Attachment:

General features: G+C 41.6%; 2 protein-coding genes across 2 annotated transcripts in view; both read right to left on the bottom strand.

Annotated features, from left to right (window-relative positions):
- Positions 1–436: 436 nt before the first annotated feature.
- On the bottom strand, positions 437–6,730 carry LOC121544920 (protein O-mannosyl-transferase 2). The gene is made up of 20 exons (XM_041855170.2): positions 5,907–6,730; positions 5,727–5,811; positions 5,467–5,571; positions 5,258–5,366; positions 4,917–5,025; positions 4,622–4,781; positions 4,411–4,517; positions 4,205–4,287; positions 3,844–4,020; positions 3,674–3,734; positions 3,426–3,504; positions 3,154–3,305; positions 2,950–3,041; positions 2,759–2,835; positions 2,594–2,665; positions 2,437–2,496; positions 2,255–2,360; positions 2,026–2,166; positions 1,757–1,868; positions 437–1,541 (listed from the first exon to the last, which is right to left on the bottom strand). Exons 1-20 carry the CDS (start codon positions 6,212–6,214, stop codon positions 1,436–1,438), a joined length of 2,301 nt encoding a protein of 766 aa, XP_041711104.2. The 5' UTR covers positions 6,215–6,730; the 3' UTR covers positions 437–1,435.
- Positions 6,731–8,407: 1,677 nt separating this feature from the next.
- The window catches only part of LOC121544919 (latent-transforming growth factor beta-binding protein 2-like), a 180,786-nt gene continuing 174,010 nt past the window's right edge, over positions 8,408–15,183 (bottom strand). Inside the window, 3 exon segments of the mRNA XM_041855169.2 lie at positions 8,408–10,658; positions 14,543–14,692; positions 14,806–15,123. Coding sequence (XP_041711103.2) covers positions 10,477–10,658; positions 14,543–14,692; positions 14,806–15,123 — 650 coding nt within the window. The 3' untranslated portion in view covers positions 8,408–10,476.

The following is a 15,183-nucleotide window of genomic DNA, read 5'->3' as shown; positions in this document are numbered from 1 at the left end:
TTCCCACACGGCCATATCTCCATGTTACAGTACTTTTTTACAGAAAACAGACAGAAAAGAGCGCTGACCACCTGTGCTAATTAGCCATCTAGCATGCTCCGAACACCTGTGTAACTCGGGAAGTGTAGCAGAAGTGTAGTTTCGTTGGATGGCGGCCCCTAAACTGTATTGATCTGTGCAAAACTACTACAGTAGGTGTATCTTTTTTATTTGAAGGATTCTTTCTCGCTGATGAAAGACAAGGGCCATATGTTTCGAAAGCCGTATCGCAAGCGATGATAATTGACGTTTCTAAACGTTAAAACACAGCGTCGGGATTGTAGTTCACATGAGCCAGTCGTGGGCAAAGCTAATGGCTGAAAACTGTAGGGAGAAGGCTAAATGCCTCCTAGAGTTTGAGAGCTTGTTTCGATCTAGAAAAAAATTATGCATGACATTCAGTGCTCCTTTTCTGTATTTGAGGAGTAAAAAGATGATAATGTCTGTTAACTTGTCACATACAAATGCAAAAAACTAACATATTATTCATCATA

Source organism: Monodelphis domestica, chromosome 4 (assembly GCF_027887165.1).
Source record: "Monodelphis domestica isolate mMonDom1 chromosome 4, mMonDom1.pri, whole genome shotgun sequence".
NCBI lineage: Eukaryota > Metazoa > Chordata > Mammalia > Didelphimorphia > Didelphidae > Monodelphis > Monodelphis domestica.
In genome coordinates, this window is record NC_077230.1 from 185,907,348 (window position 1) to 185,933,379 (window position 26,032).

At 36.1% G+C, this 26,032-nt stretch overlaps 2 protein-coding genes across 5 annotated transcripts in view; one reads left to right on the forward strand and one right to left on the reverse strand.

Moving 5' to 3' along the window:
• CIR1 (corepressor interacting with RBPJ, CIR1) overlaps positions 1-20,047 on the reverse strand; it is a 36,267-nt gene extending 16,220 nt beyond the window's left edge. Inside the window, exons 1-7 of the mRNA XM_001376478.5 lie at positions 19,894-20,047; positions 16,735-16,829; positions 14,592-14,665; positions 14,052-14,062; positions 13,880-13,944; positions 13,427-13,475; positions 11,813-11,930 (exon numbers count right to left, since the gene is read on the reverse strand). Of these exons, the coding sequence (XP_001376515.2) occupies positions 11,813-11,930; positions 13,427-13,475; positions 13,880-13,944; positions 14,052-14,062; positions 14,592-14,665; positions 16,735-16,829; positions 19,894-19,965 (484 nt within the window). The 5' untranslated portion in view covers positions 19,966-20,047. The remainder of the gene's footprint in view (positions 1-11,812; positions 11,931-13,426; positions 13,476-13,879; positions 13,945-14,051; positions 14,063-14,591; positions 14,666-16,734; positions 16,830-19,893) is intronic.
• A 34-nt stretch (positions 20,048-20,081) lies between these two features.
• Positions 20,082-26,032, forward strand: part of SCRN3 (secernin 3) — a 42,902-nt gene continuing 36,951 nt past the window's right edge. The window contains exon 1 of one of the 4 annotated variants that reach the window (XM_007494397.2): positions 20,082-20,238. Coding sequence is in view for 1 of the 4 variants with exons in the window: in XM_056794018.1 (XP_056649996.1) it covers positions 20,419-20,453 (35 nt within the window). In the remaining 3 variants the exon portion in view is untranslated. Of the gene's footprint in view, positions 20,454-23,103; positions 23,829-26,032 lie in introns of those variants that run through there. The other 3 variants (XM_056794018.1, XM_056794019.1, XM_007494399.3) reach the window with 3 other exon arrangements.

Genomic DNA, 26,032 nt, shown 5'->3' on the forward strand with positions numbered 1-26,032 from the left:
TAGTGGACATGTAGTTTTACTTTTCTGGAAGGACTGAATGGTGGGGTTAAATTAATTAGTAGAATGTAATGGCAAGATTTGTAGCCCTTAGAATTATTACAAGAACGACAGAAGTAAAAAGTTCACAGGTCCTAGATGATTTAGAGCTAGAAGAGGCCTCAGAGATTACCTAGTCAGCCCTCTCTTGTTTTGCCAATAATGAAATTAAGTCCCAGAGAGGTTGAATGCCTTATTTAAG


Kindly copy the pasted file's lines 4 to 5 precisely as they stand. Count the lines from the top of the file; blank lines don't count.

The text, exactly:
- On the bottom strand, positions 437–6,730 carry LOC121544920 (protein O-mannosyl-transferase 2). The gene is made up of 20 exons (XM_041855170.2): positions 5,907–6,730; positions 5,727–5,811; positions 5,467–5,571; positions 5,258–5,366; positions 4,917–5,025; positions 4,622–4,781; positions 4,411–4,517; positions 4,205–4,287; positions 3,844–4,020; positions 3,674–3,734; positions 3,426–3,504; positions 3,154–3,305; positions 2,950–3,041; positions 2,759–2,835; positions 2,594–2,665; positions 2,437–2,496; positions 2,255–2,360; positions 2,026–2,166; positions 1,757–1,868; positions 437–1,541 (listed from the first exon to the last, which is right to left on the bottom strand). Exons 1-20 carry the CDS (start codon positions 6,212–6,214, stop codon positions 1,436–1,438), a joined length of 2,301 nt encoding a protein of 766 aa, XP_041711104.2. The 5' UTR covers positions 6,215–6,730; the 3' UTR covers positions 437–1,435.
- Positions 6,731–8,407: 1,677 nt separating this feature from the next.